US stock futures pointed to deeper losses to start the month after all three major averages registered their biggest August percentage declines since 2015.
Futures tied to the S&P 500 tumbled 0.8%, and futures tied to the Dow Jones Industrial Average erased 190 points, or 0.6%. Tech continued to lead the way down, with contracts on the Nasdaq Composite sliding 1.2%. Meanwhile, the benchmark US 10-year Treasury yield reached 3.2%, its highest level since June.
A downbeat start to September comes on the heels of four straight sessions of selling amid renewed fears of restrictive monetary policy and a potential recession. In August, the S&P 500 benchmark fell 4.2%, the Dow was down 4.1%, and the Nasdaq posted a monthly loss of 4.6%.
“A soft landing looks pretty unlikely,” Wells Fargo Head of Macro Strategy Mike Schumacher told Yahoo Finance Live. “A lot of things would have to go incredibly well — you’d have to have the energy situation ease, which is shy of a miracle at this point, COVID probably has to be pretty moderate if you think about a surge this fall or this winter.”
Shares of Nvidia (NVDA) barreled down more than 5% in pre-market trading Thursday after the chipmaker said US officials ordered the company to halt sales to China of two of its top computing chips used for artificial intelligence. Nvidia may lose an estimated $400 million in potential sales in China as a result of the restriction.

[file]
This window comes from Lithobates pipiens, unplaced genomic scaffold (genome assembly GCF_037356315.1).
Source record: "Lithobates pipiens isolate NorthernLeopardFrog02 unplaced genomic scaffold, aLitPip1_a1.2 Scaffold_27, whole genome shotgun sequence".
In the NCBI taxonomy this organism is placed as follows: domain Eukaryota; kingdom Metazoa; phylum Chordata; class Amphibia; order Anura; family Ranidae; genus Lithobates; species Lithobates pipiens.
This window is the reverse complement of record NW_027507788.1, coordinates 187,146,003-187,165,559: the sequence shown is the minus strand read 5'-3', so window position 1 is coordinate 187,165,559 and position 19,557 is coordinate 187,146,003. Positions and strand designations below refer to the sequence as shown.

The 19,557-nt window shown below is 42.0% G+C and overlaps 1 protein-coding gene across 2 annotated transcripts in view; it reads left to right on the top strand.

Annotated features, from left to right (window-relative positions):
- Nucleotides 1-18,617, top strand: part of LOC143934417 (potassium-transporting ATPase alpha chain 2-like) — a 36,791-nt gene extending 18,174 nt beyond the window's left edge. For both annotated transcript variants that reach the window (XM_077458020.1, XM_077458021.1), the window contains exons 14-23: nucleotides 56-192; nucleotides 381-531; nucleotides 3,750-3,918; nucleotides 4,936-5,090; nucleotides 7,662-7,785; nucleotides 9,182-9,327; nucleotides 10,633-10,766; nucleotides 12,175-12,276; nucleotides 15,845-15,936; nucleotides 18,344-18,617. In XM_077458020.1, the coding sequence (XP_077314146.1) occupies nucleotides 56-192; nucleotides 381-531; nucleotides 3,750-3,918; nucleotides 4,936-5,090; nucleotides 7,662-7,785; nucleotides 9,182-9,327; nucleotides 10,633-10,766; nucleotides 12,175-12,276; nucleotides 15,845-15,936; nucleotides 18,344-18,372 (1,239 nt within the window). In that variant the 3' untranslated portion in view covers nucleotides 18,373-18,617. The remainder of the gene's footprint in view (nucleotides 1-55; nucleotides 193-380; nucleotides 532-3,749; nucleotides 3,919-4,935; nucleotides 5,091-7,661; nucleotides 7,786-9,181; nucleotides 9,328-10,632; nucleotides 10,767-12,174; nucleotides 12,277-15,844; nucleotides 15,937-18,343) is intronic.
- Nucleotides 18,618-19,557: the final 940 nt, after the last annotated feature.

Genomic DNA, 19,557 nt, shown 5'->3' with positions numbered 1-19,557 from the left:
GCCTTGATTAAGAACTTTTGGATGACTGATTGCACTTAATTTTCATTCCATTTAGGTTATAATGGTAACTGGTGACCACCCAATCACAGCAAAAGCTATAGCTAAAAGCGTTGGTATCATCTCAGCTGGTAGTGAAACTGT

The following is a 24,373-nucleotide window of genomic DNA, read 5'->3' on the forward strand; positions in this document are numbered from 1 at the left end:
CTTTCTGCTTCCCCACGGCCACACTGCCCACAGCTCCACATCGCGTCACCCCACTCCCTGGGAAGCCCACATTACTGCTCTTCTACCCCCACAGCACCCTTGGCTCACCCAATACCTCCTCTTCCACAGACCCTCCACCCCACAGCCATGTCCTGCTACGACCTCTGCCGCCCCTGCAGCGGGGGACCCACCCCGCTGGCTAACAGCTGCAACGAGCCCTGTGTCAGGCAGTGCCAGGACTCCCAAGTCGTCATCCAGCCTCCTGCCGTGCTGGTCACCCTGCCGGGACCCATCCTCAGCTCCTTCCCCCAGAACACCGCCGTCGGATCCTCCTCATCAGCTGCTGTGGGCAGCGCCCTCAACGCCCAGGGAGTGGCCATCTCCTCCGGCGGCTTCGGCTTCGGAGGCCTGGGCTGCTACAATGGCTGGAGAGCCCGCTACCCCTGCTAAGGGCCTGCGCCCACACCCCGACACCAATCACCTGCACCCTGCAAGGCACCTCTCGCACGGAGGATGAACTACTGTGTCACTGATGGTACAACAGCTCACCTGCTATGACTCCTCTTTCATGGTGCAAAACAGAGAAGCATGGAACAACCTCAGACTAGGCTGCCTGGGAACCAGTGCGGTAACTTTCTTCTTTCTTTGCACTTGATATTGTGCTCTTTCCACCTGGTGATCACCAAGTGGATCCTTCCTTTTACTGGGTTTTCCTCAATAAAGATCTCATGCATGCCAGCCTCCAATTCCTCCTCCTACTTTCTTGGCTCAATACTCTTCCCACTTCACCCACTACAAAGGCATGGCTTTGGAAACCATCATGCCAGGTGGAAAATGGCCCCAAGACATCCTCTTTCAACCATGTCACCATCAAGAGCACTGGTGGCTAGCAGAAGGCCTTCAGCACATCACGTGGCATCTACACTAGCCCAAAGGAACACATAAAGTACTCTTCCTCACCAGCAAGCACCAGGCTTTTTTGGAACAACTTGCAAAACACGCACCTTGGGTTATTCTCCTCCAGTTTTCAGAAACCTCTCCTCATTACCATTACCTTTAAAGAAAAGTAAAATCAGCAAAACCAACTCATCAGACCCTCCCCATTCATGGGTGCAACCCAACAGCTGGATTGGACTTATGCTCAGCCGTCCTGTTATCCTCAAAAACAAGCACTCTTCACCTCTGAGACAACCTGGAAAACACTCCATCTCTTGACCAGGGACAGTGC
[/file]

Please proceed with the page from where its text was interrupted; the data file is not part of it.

In commodities, oil prices extended their fall lower as worries of demand destruction persist. West Texas Intermediate crude oil fell 1.8% early Thursday to $87.97 per barrel, while Brent futures held near $96.53.
The moves in crude oil futures come after the commodity logged its third straight monthly decline – the longest losing streak in more than two years. WTI crude sank more than 9% in August, its biggest monthly decline since November.
On Thursday morning before the bell, investors will get a reading on weekly jobless claims. Economists estimate filings for first-time unemployment insurance rose to 248,000 in the week ended August 27.
The main event of the week is the Labor Department’s official report for August, set for release at 8:30 am ET Friday morning. Nonfarm payrolls likely rose by 300,000 in August, according to data from Bloomberg.
Alexandra Semenova is a reporter for Yahoo Finance. Follow her on Twitter @alexandraandnyc
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